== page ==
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OTTAWA FREE TRADER; SATURDAY, JANUARY 28, 1882.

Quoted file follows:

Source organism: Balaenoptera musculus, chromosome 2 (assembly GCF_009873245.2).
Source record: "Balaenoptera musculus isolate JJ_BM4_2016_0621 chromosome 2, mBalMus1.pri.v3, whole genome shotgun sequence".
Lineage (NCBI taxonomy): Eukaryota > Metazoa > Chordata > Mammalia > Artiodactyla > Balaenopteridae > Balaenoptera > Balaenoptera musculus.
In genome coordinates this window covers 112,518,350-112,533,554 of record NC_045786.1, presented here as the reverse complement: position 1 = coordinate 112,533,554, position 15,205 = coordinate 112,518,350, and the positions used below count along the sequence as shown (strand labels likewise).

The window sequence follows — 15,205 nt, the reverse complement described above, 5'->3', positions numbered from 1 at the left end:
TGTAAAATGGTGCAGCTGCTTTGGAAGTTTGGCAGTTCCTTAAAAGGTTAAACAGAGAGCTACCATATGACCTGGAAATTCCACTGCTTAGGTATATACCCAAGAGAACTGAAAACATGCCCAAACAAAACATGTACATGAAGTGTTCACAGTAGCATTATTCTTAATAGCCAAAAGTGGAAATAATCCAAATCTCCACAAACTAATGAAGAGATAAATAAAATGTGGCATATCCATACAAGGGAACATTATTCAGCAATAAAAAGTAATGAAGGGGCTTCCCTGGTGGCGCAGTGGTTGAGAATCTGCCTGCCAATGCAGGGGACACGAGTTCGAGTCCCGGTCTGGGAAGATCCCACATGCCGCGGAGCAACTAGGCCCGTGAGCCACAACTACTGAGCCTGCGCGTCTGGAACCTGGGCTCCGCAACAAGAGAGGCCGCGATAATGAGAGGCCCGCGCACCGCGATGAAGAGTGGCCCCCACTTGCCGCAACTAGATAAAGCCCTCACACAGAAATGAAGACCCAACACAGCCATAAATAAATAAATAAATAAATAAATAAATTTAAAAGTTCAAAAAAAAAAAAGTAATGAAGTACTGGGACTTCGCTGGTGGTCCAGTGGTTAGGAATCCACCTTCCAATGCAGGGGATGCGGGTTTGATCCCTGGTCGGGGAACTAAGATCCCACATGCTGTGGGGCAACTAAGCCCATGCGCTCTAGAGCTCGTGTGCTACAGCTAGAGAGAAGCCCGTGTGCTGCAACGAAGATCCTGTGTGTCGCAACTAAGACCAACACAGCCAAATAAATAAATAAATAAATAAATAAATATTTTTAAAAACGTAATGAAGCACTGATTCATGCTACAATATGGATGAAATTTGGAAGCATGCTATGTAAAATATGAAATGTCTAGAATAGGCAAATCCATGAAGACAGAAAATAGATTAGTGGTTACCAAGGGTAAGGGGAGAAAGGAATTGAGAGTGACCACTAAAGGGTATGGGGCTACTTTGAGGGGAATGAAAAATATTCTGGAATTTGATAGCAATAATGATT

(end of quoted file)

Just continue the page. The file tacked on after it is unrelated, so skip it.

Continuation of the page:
3 Ottawa, 111., 8-turday, Jannary 88, 1889. air-d a IV Pont Offle at VUikph, J 11.. u Second Clam OUB CLUBBING We are prepared to club the Fuke Thadkh with the follow-ingpublioations.lurnishing both it tne prices mimed, postage preptud. The offer opea to old subscribers or new tit any post office in the county is the chkavkat VKR made in Ibis county: Irbb Traokh ind Cliioaco Weekly Tiuus..(2M Frbb Traoeii anu cnicago Weekly Tribune. 2.(15 Fhib Trader ana Chicago Weekly Inter- ocmn ,-,v ; Frbb Tradkr and Clili atjiJ Weekly Journal. J.t Frbb Traorr anu fi. i.uuis ijwm- Toon Tdi tllll ami St. l.nuis (ilolie-Demorrat. ii.fifi Frbb Tkadkk and N. Y. Weekly Herald..., Frbb Trader and .1 inrriran Airiralturmt . . Frbb Traiikr and Prairie Farmer - Frbb Trader and either of Harper s jmbli cation Frbb Thimbu and Srrilmer Frbb Tradkr and tiwliij' bulim' Frbb TRACER and rhrehnhyU-al Journal Frbb Trahbr and St. Sieholn Frbb Trailer and teuton nt's Monthly Frbb Traper and ..'(- W l.iein; Ay ..BnTiniru nnil MV.7irn llttral 2.50 .'( 4.75 4.7." H.(K) :t.m :;.w :ur s.:5 II. 110 Fbbb Tkvmbr and Murt'nivrut .ew J irk-r .M The real name of the Mite robber, giving his name as f.ittle, of w In'. shooting at Dallas, Texas an Recount is ;ivt-ii atii nnother page, is ascertained to have been Ons Goody, of I'.ur linsame. Kansas. A religious revival at Madison. Ohio, has lecome so attractive that the stores and facto lies m tho place are closed In the afternoon to enable the owners and employes to go to meeting. Wm. A. Jordan has been appointed post master at Morris, which shows one editor out of luck. Tho Kev. Gilbert II. Knncrtson has been appointed postmaster at Sandwich, which Bhoivs one editor in luck, Mr. I!, being editor of the Sandwich (unfit. The latter appoint ment, however, appears to have given general disgust. William Ncal, one of the men charged w ith the murder of the Thomas girl and Gibbons children near Ashland, Ky., a month ago, has been tried, found guilty anil sentenced to be hung. Craft and Ellis, engaged in the same crime, are next to be tried, and little doubt is entertained that both will receive the same sentence. D. M. Perry A. Co., of Detroit, the well known seed men, place us under obligations for packages of their excellent vegetable and lower Heeds for 1882. These seeds are well Inown In this market, being kepi by all cur dealer?), and their excellence has been so abun dantly tested by our gardeners and florists as to place their popularity on a solid basis. By tho burning ol some "store sheds" at Ihe upper end of the C, B. & (J. Hail road Company car shops at Aurora, on Tuesday, half a dozen cars were destroyed, Including Ihe splendid Director's Car No. 200, which had cost $18,000, one dining ear, two rattan smok ing cars and other cars all involving a loss of from $50,000 to m,U00. The Illinois Central Kailroad, whose poverty some of its officers and the tailirni A;e have if lely been lamenting, we notice has just de clared a semi annual dividend of :j ' per cent. 8even per cent, a year in dividends, with a good surplus over, is rather too good a show ing for the company to make such a poor moutb, over. Sr. Kaii.uoao. The Joliet Xeim of Wed nesday says: "Engineers are running lines on the flats to-day for a branch of the Chicago, Burlington and (Juiuey railroad from Sheri dan, on their Streator branch, to Joliet, to con nect with the Michigan Central Cut-oflline. There is also talk of the line being continued Jo Mcndota on the Illinois Central. The lines .'he cngiiiceis are following are the ones com monly known as tne Mendota, which has been followed over so many lines already." New York dispatches on Monday announc ed the death in that city of the Hon. Clarkson S. Potter, ex-representative In congress and for years prominent as a democratic politician of that city and state. Two years ago, w hen, t'y the Kelly defection, the rest of the demo cratic state ticket in New York was defeated by 40,000 Majority, Mr. Potter came within a ie hundred votes of being elected lieutenant governor, his personal popularity even draw ing to him the bulk of the Tammany vote. The city ol Atlanta, (la., had barely got shrough rejoieiug over its splendid and buc tcssiul exhibition of southern products, when it was visited by the: lire fiend, wiping out in a few hours all the profits it had reaped from the big show. Early on Saturday morning fire broke out in the basement of Black's Can dy M anufactory, one of the largest buildings in ihe city, and before the fire department tould get to work the whole building was en . veloped in flames. A nigh wind blowing at the time, the fire spread rapidly, involving leu inner large business places in the destruction. Fortunately at this time the clouus came to the rescue ol the Inefficient fire department, and ending down a heavy rain, put the fire out. The loss is estimated at $500,000. WjjIc the weather hereabouts has been ex eec!ingly "variable" during the past week, about half the time mild and springlike and the other bait w interish with the thermometer from freezing joint down (on Tuesday morn ing) to zero, the week throughout New York, New England and Lower CanaJa has been one of intense Cold. The reports on Tuesday and Vcdneslay from all portions of New Eugland art the lowest temperature in thirty years. any towns reporting o0 to 40 degrees below aero. The Piscatauquis river at Portsmouth was frozen over for the first time since 1857. At New York the thermometer sank to 8 be low, at Poughkeepoic to 10. at Albany to 18, and at Saranac lake to 40 below. Tho Kcndota Bulletin u in lino with the en tire press of the county, wl'b. one or two paid t scepttons, in scoring the so-called "iloge piao of jmblisLIng tbc proceeding, of the Board of Supervisors, said plan being to pay one office f ISO, or about five prices, for print ing a few thousand copies of the proceedings in the form of supplements, and then to sponge on tlie various newspaper publishers in the county, and cheat the post office department, to circulate these supplements gratuitously through the mail to the sutiscribers of all such papers. Very naturally, the bidy of tho pub lishers of tho county scouted the impudent levy. As the JlulMia suggests, the Hoard could easily have had such n synopsis of it proceedings as the law contemplates prepared and published in all the papers in the county, for less money than was wasted on the foolish "Hoge plan," and witli vastly more satisfac tion to the people. GUITEAU FOUND GUILTY. So Ciuiteau has been found guilty. The plea of insanity wouldtt t avail in Ins case. llml. full access to the gorgeous dining cars a.i ihe tinned to rise until the night ot the 2lili, when popular sympathy been with him it would I'ullmanitcs, enjoying the same fare at the it came to a .-land. At thai lime Nashville was have been good enough. Had his victim se-l same reasonable-cost. hemmed in on all sides and ten thousand pen- duoed his sister or debauched his wife, ail the Aside Irom these comforts, the 'System" is ,e had been driven from their homes. Look world would have agreed that Guiteau was as also noted for the exceptional politeness of it- ing from the siispensioa bridge, one could see "crazy us a bed bug." Hut he had no wrong employe.-, forming indeed one of its chief at- oniy a va-t expanse ot waters stretching out to goad him to madness no extenuating plea, tractions, the fame of w hich has become w -rid- in every direction. The railroad bridge and and liis crime involved not alone the life of wide mid frequently draws passengers nut of tt-iek ('"innd oik- longlinoof black in thowa au individual but of the nation the safety of. the more direct way to enjoy this luxury. u r, and the trains which cautiously passed fifty millions of people. ( ruy or only devil- ish, such ft man is until to live. The world is. abundantly justified in ridding itself of such a monster. The only remaining question is, when will; occur the final act in the tragedy -the hang- ing bee? The next term of the District Crini- inal Court begins on Monday. The defense have the whole term, which lasts four weeks,' we believe, in which to file exceptions, and j aficr they are heard and determined vjunxt the prisoner, Judge Cox can at once pass sen tence and order the execution at any time with in the next thirty days unli the case is car ried up to the court in banc, which meets in April, and as Judge Cox will no doimt be dis. posed to give ( luiteau as long a shift as he c in, the execution will probably not take place before July. During the interval, as his miserable soul stands on the verge, prying into the awful vista of eternity, long diatribes and lectures by the press and sermons by the clergy on (luiteau "The Moral Turpitude of Hiding in a Refuge of Lies" will be in order. As to the latter, brethem, pardon the suggestion we ask noth ing for it does not the theme involve "Too large a variety of goods for one label f" Sup pose we make that the title. The effort will be, in the discourse, to find in the label the descriptive, distinctive, qualifying term in the vocabulary "saint, sinner, professor, repro bate, politician, assassin" and then the "mor al lesson" to be derived from one's having so many "distinguishing characteristics." Meantime as to all this lecturing and ser monizing, dear brethern of the sensational school! Can it help (luiteau ? You I would not have it do so it it could! And as1 an "awful example," have we not had enough about it already? In war times it used to be saiil that about eight pounds of lead were fired to every bullet that took effect. Wo like good, square gospel preaching and genuine religion, something that savors of salvation; that tends to young men becoming Christ-like, in being loveable, industrious, beneficent, just, sober minded, genial; old men growing better as they grow in years; girls practical, true, mak ing society a joy and home heaven; woman saintly and sweet, able to make good bread, enjoy a joke, patch a boy's trowsers, sing in family worship, and withal having so much ot character that she can infuse the spirit of piety into all in her home circle, so that when her dust Is laid to rest her children shall rise up and call her blessed, and wish above all things to follow and be like her, the happy, holy, good, cheery and beneficent, in the long future years, ami because in her atmosphere was genu ine and true life. A few sermons of that stripe and power, that can effect something, from men who are them selves a heavenly benediction wherever they are, would not be amiss about these days. A nation expanding slates into empires and com ing to be a hundred millions of people, nerds a mighty organizing life force. Let us have a rest from chaff. This great world needs none of it if perchance it can get God's gos pel in Us steady THE GREAT BUBLINOT0N BO0TE There arc no more single railroads in this country. The lron track has become so general and all-pervading that it has become necessary to group the railroads, according to their own ership or connections, in combinations or sys tems. Thus we have the Yanderbilt or New York Central system, the Wabash or Gould system, the liock Island system, the Burling ton system, ic. Of the extent and ramifica tions of the last named, as far as owned and controlled by a single corporation, a very intel ligible map is given on our 7th page. The "system" includes several thousand miles, and seems to touch 'every considerable city and town, if not every man's farm, over a width of nearly five degrees, or :i()0 miles, from Chicago to the Kocky Mountains. It would, however, be telling but half the truth to say that this includes the whole of what may be properly comprehended in the "Burlington system." Its connections are so close with the Atchison, Topcka and Santa Fe "system," the Denver and Km Grande system, ami half a dozen of other vast corporations all embraced in what among railroad men is known ns the "Boston syttem," that one can really ride, or send freight, under the protection ot the "Burling ton system," to almost any point that can be named eastward from Chicago to the Atlantic, southward to the Gulf, or westward to any point on the Pacific from San Diego to Vash ington territory. The "Burlington system," in its most restricted sense, not only pervades an empire, but throuf h its connections its rami tlcations reach the uttermost parts of the world. We are induced to refer to this "system,' however, not on account of its rastness so much as some of its minor details in which the ordinary traveler or business man is more im mediately interested. The traveler, in these days of brisk railroad rivalry, insists on such comforts as only a few years ago were not dreamed of, except at a heavy extra cost. Then nono but aristocrats or millionaires could afford to ride In Pullman Palace cars and en joy tho luxuries of Pullman Dining cars and sleepers, with a cosy smoking room attached, and indeed on most railroads to-day such is still the case. But our "Burlington system" has taken a largo step towards leveling such distinctions. Ot course it can't control the Pullman hionopoly and oilers to such of its passengers as prefer its exclusive comforts their unrestricted use; but to passengers of less exclusive ideas it oilers without extra charge its seductive reclining chairs, in which one can sleep as comfortably as If stretched on a Pullman mattress; and if he cares to indulge; in a fragrant five penny Cuba (Connecticut rivers in Kentucky, of which we made men leaf) instead of being poked forward into a' tion in our l tt as then equal to the great flood den reeking with emigrant lilth, he can retire of is)7, the highest on record, had by no to a palace smoking car, handsomely carpeted, inc. ins attained ji climax at the latest dates and furnished with the most soothing reeiin 'then received. The river kept on rising not jug chairs. And tUcn, of course, he hits 1 his spirit of politeness and accommodation ; not only characterizes its road ollicers, Iiomcv- er, but runs through the whole Our own city ot Ottawa, diiiing management, the past v car. has had occasion richly to realize this fact. The gas wot k i. the tile works, starch factory, llouring nulls and various glass works have till been most generously favored by having side tracks constructed to their doors, at heavy expense, but without the cost of a dollar' o our local manufactures. The generous lib - - crality with which these conveniences havej l ::n,i teet long, and scores ol men were kept been provided almost impels belief of the say-jCon-taiilly moving to and fro arresting drifts ing that has become common with regard to (Vom rushing agiiinst.it. Kafts, rails and logs the Burlington, that any tanner not over n! were in abundance, while dwelling houses of mile or two from its track can have a side! all sizes and descriptions were constantly track laid to his barn any time if he can s itis-j floating by. Three of the houses caught con fy the management of the road that helms aliained twenty-four live hogs. The ram was car load or two of corn or hogs to ship. In a word, the system is not only a wonder in its vastness, but in its details, and in all its appointments and workings a model of the highest type of railroad service. GUITEAU. The trial of Guiteau, the assassin cf Presi dent Garfield, terminated at Washington on Wednesday, as most of our readers are already doubtless aware, in a verdict of guilty ot niur der in the first degree. The jury, on whose disagreement bets were made two to one but the day before, deliberated but 15 minutes on their verdict and unanimously agreed on the first ballot. The closing speech of Judge Porter, which occupied about a day and a half, was perhaps one of the most stinging, bitter philllppics ever uttered in ;my court of justice. It kept Guiteau in a constant state of excitement, and there were no live minutes during the whole of it in which he did not interrupt Porter with "That's false," "That's a mean, dirty lie," Ac, itc. When others appealed to the court to stop these interruptions, Judge Porter said it was not necessary they were no bother to him and he went on pouring his lava words and burning coals. The speech of Guiteau, which he was allow. ed to make on Monday, was but a repetition of the speech he had published a few days be fore in the newspapers, in which ho, claimed to be a patriot, having done what he did for the good of America and under divine inspira tion, lie closed by half maundering, half singing, the old song, "John Rnnvn's body lies mouldering in the grave, lint his soul is iiiurcMiig on ;" Putting in with ludicrous emphasis and ges ture the "(ilory, glory hallelujah!" When the verdict of the jury was announc ed he said: "My blood will be upon the heads of that jury, and don't you forget it." The audience shouted itself hoarse in approval of the conviction. Mr. Scoville at once gave no tice of a motion for a new trial. Guiteau said, "God will avenge this outrage." The trial has certainly been one of the most remarkable in the history of the jurisdiction of this or any other country. There was no question about the fact of the murder, no de nial of the prisoner's guilt; the only defense attempted to he interposed w as that of insanity. And the remarkable feature about It w as, that in the whole conduct of the trial, both by court and counsel on both sides, the treatment of the prisoner was such as assumed this in sanity, and yet the success of the prosecution Tested on the pretended necessity to overcome that assumption. Thus, if Guiteau was to be treated as sane, how could Judge Cox, or coun sel on either side, ignore his right to appear in his own defence yet that right, which he constantly claimed.was practically, on all sides, all through the trial, treated with profound contempt. Then if he was to be regarded as sane, on w hat theory could Judge Cox, viewing him as a prisoner in the dtck charged w ith an infamous crime, permit him constantly to in terrupt the proceedings, insult his own and the opposite counsel, and even openly defy and insult the court Such things could be allowable in no court in the civilized world except on the theory that the man was mad. Yet in the argument of the prosecution, in the chargo of the Jadgc, and in the verdict of the ury, it is solemnly averred that he is not now and never was insane ! And the verdict is right. He was not insane. He was innately, constitutionally and thor oughly a bad man irreclaimable devilish but he was not mad. Y'et what a commentary is this on American jurisprudence, that while in the whole conduct of the trial the insanity of the man was virtually assumed, during the same "whole conduct" the foregone conclusion dominated that in the outcome the assumption of insanity was to be ignored ! Tak Jkaxxette Chew. The Navy Depart mcnt at Washington on Saturday had later dis patches from Eastern Siberia in regard to the crew of tho unhappy arctic search steamer Jeannctte. From these It appears that Daven howcr and his eleven men of the whalcboat had reached Irkutsk in safety. Davcnhower being incapacitated by blindness, accounts for Melvlllo being in command of the whaleboat, Before proceeding to Irkutsk, Melville says he had found the place- where Do Long and his men were left by Nindcrman and Noras and had not found De Long there, which seems to indicate that they had not perished, but had been able to make their way inland to some safer shelter where they will doubtless be found when, l iter in the season, Melville, who is to remain in the country, is able to continue the quest, rso tidings jet of the second boat. THE SOUTHERN FLOODS. The flood in the Cutnlcrland and Tennessee w'onlpm tho lii'h, hut with renewed rains con- lind reia-ed presented a curious spectacle, -ei imii;' to mmo upon the water. Kailroad travel, h"wever, whs generally arrested forsev. cr.-il day-. The Tennessee at Johtisouville was 'nine wis.. w ide. The New Providence bridge wept away. At .Jacksonville, on the Cumberl-md, the wis sr.ved w ith the ireat iron railroad bridge utmost dillicultv. The wa- .vt.-r were up to the iron rails, and additional weights of -tone and Iron were put upon the structure to bold it to its dace. The bridge is general throughout the south, and from every point come stories ot rum wrought by the up preccdclitcd floods. F0BEIGN. The only news of any interest from Europe during the week comes from France. M. Gam belta, as prime minister, having proposed cer tain constitutional amendments, chief of which whs the insertion of a clause establishing the principle that deputies shall hereafter be elect ed by a departmental w-rutin ik lite (by gener al ticket instead of single districts), and asked a congress of the two chambers to act on the proposal, the committees appointed by the chambers to consider the proposition reported in favor of the congress but almost unanimous- ly against the mitiu ; lisle, intimatin" that bould the congress be summoned, it would undoubtedly also reject that proposition. Gam betta thereupon violently declared that if the congress, when summoned, insisted on exceed ing the limits of discussion proscribed for it by the separate resolutions of the two cham bers its action would become unconstitutional and revolutionary, anil the President would then have to consider how to get rid of it. This seemed to present the question whether congress or the "government," (the President and Cabinet) were sovereign and on the under standing that this was the issue, the chamber of deputies on Thursday, by a vote of 1105 to 1 17, rejected the government bill for a revision of tho constitution, upon which Gambettaand the rest of his cabinet immediately resigned. The chamber thereupon adjourned in the high est excitement. There is no intimation as yet who is to be Gambetta's successor. The monetary panic on the Paris Bourse, in consequence of the suspension ot the Bank of Lyons and the run upon the Union Generale Bunk of Paris, has about blown over, both banks having proved able to meet their lia bilities. SMALLPOX The State Board of Health is receiving dis patches ot the appearance of smallpox at new points in this state at the rate of about four a day, but think the disease is not on the in crease. The Board has extended the time to vaccinate school children in counties where smallpox now exists to February 1st, and in counties yet free to March 1st. In Chicago there were at bust dates KiO smallpox patients in tho pest house, with new cases at the rate of about 5 a day, and deaths about 3. Health Officer De Wolf says it is impossible to stamp out the disease while tramps and others from outside arc constantly being scut in broken out with the disease. Seven such tramps came in in one day, mfect ing dozens, no doubt, if not hundreds on the way. At Pittsburg the new cases still average about :50 a day; and -about the same at Kich mond and Norfolk, Ya. In New York city the total number of cases last week was "!);in Philadelphia during the same week there were 23 deaths from smallpox, an increase of 11 over the preceding week. Tho first case ap peared on Tuesday at Hartford and on Ved nesday at Omaha. Boston is still free from the pest, but there has been great alarm over the appearance of a case at Amherst college. In Michigan the pest is on the increase, and believed to be on a stand in Ohio and Indiana. Fhoiiatk Cof jits. A decision of the su preme court of this state, rendered last week, has created wide alarm, particularly in Chica go, by wiping out the Cook county probate court, established by act of the legislature in 1877, and declaring all its acts and proceed ings illegal. Tho court has been in oitration over four years, and during that time has pass ed upon and settled the title to property valued at 110,000,000. Now all this action is declared to bo illegal and void. On that point Cooley on Constitutional Limitations is quoted as follows: When a statute is adjudged to be unconsti tutional, it is as if it had never been. Bights cannot be built up under it; contracts which depend upon it for their consideration are void ; it constitutes a protection to no one who has acted under it, and no one can be punish ed for having refused obedience to it before the decision was made. The consequences of unsettling all this liti gation of course are ot the most serious kind, and the question how to avoid tho vast incon venience and loss it involves is now the en grossing topic of Chicago's legal pundits. Tho act, originally passed to apply to all counties with 100,000 inhabitants or more, thus being in fact limited to Cook county, it will be remembered was amended by the last legis- lature so as to take In counties of 70,000 lnbau itants or more, thus letting in La Salle. Hap pily, however, our first election of a probate judge under the act could not occur until 182, so that no new court for this county has yet beer, organized and no harm here has been done, except such in may have resulted to some of our people who may be interested in Cook county property that her probate court may have acted upon in the last four years. PB0TECTI0N AND WAGES. We arc rather surprised to find our friend of the Aiiwrieiin M.tnufiirtiinr, of Pittsburg, ad mitting that, according to the consular reports made to the state department at Washington, the operatives in the English cotton factories receive about the same wages that ate paid to the same class of employes in Massachusetts. A little further investigation would have shown him that the same holds good with ref erence to the operatives in the various iron in uustries ot the two countries, am that as to shipping, the over-protected operatives in the various ship yards of this country tire actually boggard compared to the unprotected employes of the yards at Glasgow. In truth, if our Pittsburg friend would lay aside his prejudices he is otherwise honest enough -- he would admit that protection -tariff exactions ami impositions, in other words - have nothing to do with waes. The facilities of travel and transportation between this country and Eng land are such, that If a Manchester cotton spinner is assured that he can earn two shil lings a week more in Massachusetts than in Lancaster; or a Sheffield cuttler that he can earn two shillings more a week in New York than at home it w ill take lam but two weeks to cross the salt pond and be here. "Wages in this country, in many lines of employment, are doubtless kept up above the European average by the facility with which men, who fancy their pay ns mechanics or operatives insufficient, can fine more remunerative em ployment, ns well as comparative indepen dence, by squatting on western Lauds or niiu ing for gold and silver in the Kocky moun tains. Aside from cases like these, however, the wages of operatives in this country and the British empire must hereafter be substan tially the same, whether we or England, one or both, have protection or free trade. The gabble of the protectionists about better wages to the operatives in "protected" industries is played out. "Tuky Am. do it!" For investigation, dis covery anil research, there is no time like win ter. People are often more at leisure then than at other seasons. Long evenings give time for reading, thinking, courting, and doing chores generally. The glare of day is not shut in and toned down by leafy covering, by green sward, by delightfully growing bud and flow er. Front yard and back are, as to that mat ter, on a level, and no pretentious upper-crust and aristocratic airs at the front door cm im pose on the passer-by. if the shutter hangs by one hingo over a dirty window, if the gate don't swing, and the fence Is out ot its perpen dicular, it the feathers of turkeys lie 'round in easy familiarity with the scrapings of the Christmas pig, handy-like, at the back door, the gentle traveler passing by has a sense of it and an impression. If the trees and shrubs hard by have an unkempt look, like a school boy's hair when he gets out of bed, if the pickets are oQ' from its fence, you Know with out calling that the folks there are easy-going people, and not of that kind always in a stew about dirt and slackness. Dingy paint, the walk to the front door, or loose boards, the sidewalks indicating age in rottenness and hard usage generally, all help to make impres sions on the new-comer. Not alone every old shanty, but every tired-looking, rickety gate, the heap ot rustiug cans and piles of ashes in dicate when people can live "comfortable," and not be in an everlasting fret about being nice. When the world wants quiet and people are looking for a home, that's the place that will be at a premium. Mankind can't always be straight-laced and go in tights. Churches and school buildings, painted and standing in lawns, amid trees over-arching, suggest taxes and a blue-blooded aristocracy. Ilign notions are of no use. This world is largely made of dirt. Arc w e better than our fathers ': One of the most audacious swindles wcever read of has, according to the New Y'ork Sun, been lately practiced upon the intelligent "bet ter class" ladies of Newark, New Jersey. A dapper, spruce young man, good looking and a fluent talker, has been selling from house to house, at the rate of two or three dollars a doz en, colored pumpkin seeds which he calls the seeds of the wash-rag plant, assuring his uupes that yie seed, after being planted two or three days in a dry soil, would develop into a stout stalk bearing a red, white and yellow flower of exquisite loveliness, and soon after, burst ing into full bloom, a wash-rag of the finest texture would appear, which could be used in hot or cold water without injuring it and no grease or dirt would adhere to it. And the intelligent ladies ot Newark were abundantly duped by a swindler whom the children would pelt with mud for his impudence in the rudest western wild. Again the papers announce, and this time with great positiveness, that the war of rates between the trunk line railroads from Chi cago to the seaboard, is at an end. An agree ment has been arrived at on fixed rates for grain from Chicago to New Y'ork at 20 cts. per 100 lbs., ork and other commodities in pro portion, while west bound rates will be 45 cts. for first class, the new rates taking effect last Monday. This understanding was arrived at on the agreement to submit the most knotty point, "differential rates" that is rates some what higher or lower according to distance to a commission ot three prominent men. Most of Uie roads, however, have such heavy contracts ahead, which they are allowed to ful fil, that the new rates will be little felt for a month or two yet Congress has again done about nothing a! week. Monday and Wednesday were given to eulogies on tho deceased Senators Barnsido and Carpenter. During the remaining three days the two houses were in session tho only bills passed were the bill to retire Judge Hunt; tho bill to pay Mrs. Lincoln $15,000 as arrears of pension, and a pension hereafter of $5,000 a year; and a bill to remit the duties on cer tain clothing sent over from Eugland for the suffering negroes m Kansas. Sherman mado tho closing speech on his !i per cent, funding bill In the Senate on Thursday, and then a motion to l;iy it on the table was voted dowu by -15 against 2:1. M'KNliliiKton Letter. Heek, Vooi-lieen and Imjulh on the I'litKioii JJiU .1 Siifier'AfKthett'eiil Slmiit Wouutn'e 'its Oner Mori . iKruiii Our Ui ituiur CorrrBimiiclciit.) Washington, I). C, Jan. 21, 1882. The past week was marked by the practical failure of committee expansion in the house. aih r a somewhat highly spiced debate, and by a discussion of the arrears ol pensions bill, in which Senator Beck of Kentucky had the hardihood to denounce the measure ns fraudu lent and a most unjust imposition upon the tax paver. Senator Yoorhees appeared to have secured a momentary triumph by replying that this nation could not haggle with its pre servers over the price of their blood, and Sena tor Ingall.s of Kansas said he was for the ap propriation first and last, no matter w hether i. amounted to millions or billions. Senator Beck wa not us pyrotechii:cal a the other twti Senators, and he won applause from the galleries, but the sober second thought of the country, whether it comes now or fifty years liruee, will be with him. In this arrears of pensions act there has been a prodigal waste of tin.' national treasure, and that treasure is, for those who can .liscern it, but another name for the blood which Senator Voorhccs used with such telling rhetorical effect. But we have hail other entertainment than Congress this week. The National Woman's Bights convention has been in session, and the esthetic crank, Oscar Wilde, has for tho mo ment quite eclipsed Guiteau ns an object of morbid curiosity. Popular idols cannot all be hung, mid therefore must be endured. Unlike Guiteau, Wilde does not run on theology, poli tics and assassination, but piques himself on an uttorness in art, which is thought to be more artful than artistic. He recks with ultrapoeti oal, supcru'sthctical art. Art oozes from hii every pore, and he is slimy with the art love sick, maidens adore. There is a report this morning that such was the stress of his elo quence while talking to n young lady at the hotel yesterday that she "utterly" fainted. The asthetic craze is not fully diagnosed as yet, nut enough is known to say that it is epigunic and not epidemic. That women only and nof. men grow wild is shown in the fact that the blandishments of the long-haired bore had no effect on Speaker Keifer. He sent in his card during the session ot the house, evidently ex pecting that the Speaker would accord him admission to the floor, and that the members of the house would give him an ovation, which w ould be w orth thousands as an advertisement. Speaker Keifer answered that he could bo seen at his hotel. It is a pity that our women will make such jennies of themselves over an a-s-thetic sham, but we have our revenge in tho recollection that the English women ran after our Joaquin Miller aud Walt Whitman in somewhat the same way. The Woman's Bights Convention presented the same old cast of reformers aud performers. They have added nothing to their repertoire of resolutions, speeches, reports and collec tions. Miss Anthony and Mrs. Stanton arc very old; they will not appear at many more conventions. When they are gone the move ment will have lost its ballast and its brain. Grand Knplds and Fall Kiver. Gua.M) Kapios, Jan. 27. The Fall Kiver, Grand Kapids and Brookfield Insurance Co. have made their annual report and make a good showing. A little more vigor iu it? management Is desirable, however. Sam Harley is home from Nebraska and Kansas. He reports Mrs. Carrie Judd as suf fering from a disabled arm; that Mrs. Audrus Moore has married a rich widower; that Bill Porter is buying lands at Girard and growing fat on roast buffalo. Sam is going back there himself to settle and grow up with the country. Sufferin Meyer had a dance Tuesday night Considering the nasty weather only a small crowd of you,hs and festive maidens appeared and welted the floor in good shape until sun rise. Mr. Hen. Titzell and Miss E. Basore, Mike Costello and Annie Meyer, Olive Lctson and Mary Ann Engles, C. Basore and Almic Titzell, Elaine Wilkerson, Jake Ilcttlc, Johnny Ilarragan, Will Adams, Joe Harris, Bob Wing, Bob Wagner, Miss Soles, and others togged out in new store clothes shook tho rafters to the tunc of "And Johnny Goes Shouting lor Sarah." I am requested to thank Mrs. Meyers and Jake Wagner for victuals generously donat ed to the hungry but thankful guests. Mr. James Batkin has been seriously ill for some weeks, but his friends hope to see him regain his strength soon. The sociable at the Hicsory Point church last night w as not a success on account of the miserable roads. Our pastor will preach as usual on next Sabbath. A few persons In East Fall Itiver are en deavoring to compel the Commissioners to lay a road to tho Marseilles bridge. The effect will be to compel Fall Kiver to build half of a bridge there, as the present one has been con- demned as unsafe. Bird Bickford says he is going for those Fall Kiver tax liars if they don't come down handsomely for that bridge The attention of the Superintendent of Schools is called to the board of directors in tho Lewis district, Fall Kiver. They are about as Nzy and shiftless a crowd as any civilized community can show. On account of the con dition of the school house, the children of the district have been compelled to sponge on the neighboring schools all winter. Finally when the other schools refused to receive them any any longer, they roused up and hired a teacher. As it is, the district isn't entitled to any funds as they haven't had six months school, and it would teach them a good lesson it they didn't get any. . - -